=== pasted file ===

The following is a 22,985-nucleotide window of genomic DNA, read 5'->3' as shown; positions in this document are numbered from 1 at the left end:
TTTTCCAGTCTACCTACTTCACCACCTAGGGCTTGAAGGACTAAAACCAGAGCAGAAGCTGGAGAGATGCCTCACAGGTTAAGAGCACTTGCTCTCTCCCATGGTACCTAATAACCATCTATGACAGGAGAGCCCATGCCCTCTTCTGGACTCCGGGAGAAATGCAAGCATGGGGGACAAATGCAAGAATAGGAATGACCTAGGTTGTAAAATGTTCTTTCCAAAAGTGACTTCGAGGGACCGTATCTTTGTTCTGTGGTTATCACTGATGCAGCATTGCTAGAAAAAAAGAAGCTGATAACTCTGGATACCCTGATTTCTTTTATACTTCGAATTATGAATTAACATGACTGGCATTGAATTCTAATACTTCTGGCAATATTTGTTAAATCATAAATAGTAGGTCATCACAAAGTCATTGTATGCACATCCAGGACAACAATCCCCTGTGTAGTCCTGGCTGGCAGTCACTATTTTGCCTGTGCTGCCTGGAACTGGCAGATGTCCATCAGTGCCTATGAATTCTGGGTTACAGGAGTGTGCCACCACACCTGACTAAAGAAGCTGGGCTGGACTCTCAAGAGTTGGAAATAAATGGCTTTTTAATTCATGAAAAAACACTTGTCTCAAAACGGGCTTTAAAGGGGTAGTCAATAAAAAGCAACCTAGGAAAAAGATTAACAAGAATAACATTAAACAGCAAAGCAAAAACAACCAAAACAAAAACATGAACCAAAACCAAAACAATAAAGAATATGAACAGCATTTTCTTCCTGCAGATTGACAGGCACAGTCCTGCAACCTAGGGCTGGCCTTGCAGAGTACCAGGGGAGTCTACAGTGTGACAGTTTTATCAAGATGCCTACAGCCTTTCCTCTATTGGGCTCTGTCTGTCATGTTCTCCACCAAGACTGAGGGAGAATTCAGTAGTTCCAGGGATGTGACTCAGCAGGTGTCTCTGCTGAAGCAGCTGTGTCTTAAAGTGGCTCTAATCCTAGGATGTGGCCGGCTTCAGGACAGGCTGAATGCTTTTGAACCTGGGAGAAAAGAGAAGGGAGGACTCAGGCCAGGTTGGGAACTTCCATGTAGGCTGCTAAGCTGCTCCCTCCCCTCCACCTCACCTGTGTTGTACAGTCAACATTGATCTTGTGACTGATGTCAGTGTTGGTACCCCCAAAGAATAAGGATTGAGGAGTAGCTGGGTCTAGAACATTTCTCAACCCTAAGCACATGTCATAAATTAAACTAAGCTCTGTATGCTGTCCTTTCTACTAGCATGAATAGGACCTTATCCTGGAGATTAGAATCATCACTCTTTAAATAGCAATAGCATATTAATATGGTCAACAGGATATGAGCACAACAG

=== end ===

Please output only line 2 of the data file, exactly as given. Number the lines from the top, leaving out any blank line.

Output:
TTTTCCAGTCTACCTACTTCACCACCTAGGGCTTGAAGGACTAAAACCAGAGCAGAAGCTGGAGAGATGCCTCACAGGTTAAGAGCACTTGCTCTCTCCCATGGTACCTAATAACCATCTATGACAGGAGAGCCCATGCCCTCTTCTGGACTCCGGGAGAAATGCAAGCATGGGGGACAAATGCAAGAATAGGAATGACCTAGGTTGTAAAATGTTCTTTCCAAAAGTGACTTCGAGGGACCGTATCTTTGTTCTGTGGTTATCACTGATGCAGCATTGCTAGAAAAAAAGAAGCTGATAACTCTGGATACCCTGATTTCTTTTATACTTCGAATTATGAATTAACATGACTGGCATTGAATTCTAATACTTCTGGCAATATTTGTTAAATCATAAATAGTAGGTCATCACAAAGTCATTGTATGCACATCCAGGACAACAATCCCCTGTGTAGTCCTGGCTGGCAGTCACTATTTTGCCTGTGCTGCCTGGAACTGGCAGATGTCCATCAGTGCCTATGAATTCTGGGTTACAGGAGTGTGCCACCACACCTGACTAAAGAAGCTGGGCTGGACTCTCAAGAGTTGGAAATAAATGGCTTTTTAATTCATGAAAAAACACTTGTCTCAAAACGGGCTTTAAAGGGGTAGTCAATAAAAAGCAACCTAGGAAAAAGATTAACAAGAATAACATTAAACAGCAAAGCAAAAACAACCAAAACAAAAACATGAACCAAAACCAAAACAATAAAGAATATGAACAGCATTTTCTTCCTGCAGATTGACAGGCACAGTCCTGCAACCTAGGGCTGGCCTTGCAGAGTACCAGGGGAGTCTACAGTGTGACAGTTTTATCAAGATGCCTACAGCCTTTCCTCTATTGGGCTCTGTCTGTCATGTTCTCCACCAAGACTGAGGGAGAATTCAGTAGTTCCAGGGATGTGACTCAGCAGGTGTCTCTGCTGAAGCAGCTGTGTCTTAAAGTGGCTCTAATCCTAGGATGTGGCCGGCTTCAGGACAGGCTGAATGCTTTTGAACCTGGGAGAAAAGAGAAGGGAGGACTCAGGCCAGGTTGGGAACTTCCATGTAGGCTGCTAAGCTGCTCCCTCCCCTCCACCTCACCTGTGTTGTACAGTCAACATTGATCTTGTGACTGATGTCAGTGTTGGTACCCCCAAAGAATAAGGATTGAGGAGTAGCTGGGTCTAGAACATTTCTCAACCCTAAGCACATGTCATAAATTAAACTAAGCTCTGTATGCTGTCCTTTCTACTAGCATGAATAGGACCTTATCCTGGAGATTAGAATCATCACTCTTTAAATAGCAATAGCATATTAATATGGTCAACAGGATATGAGCACAACAG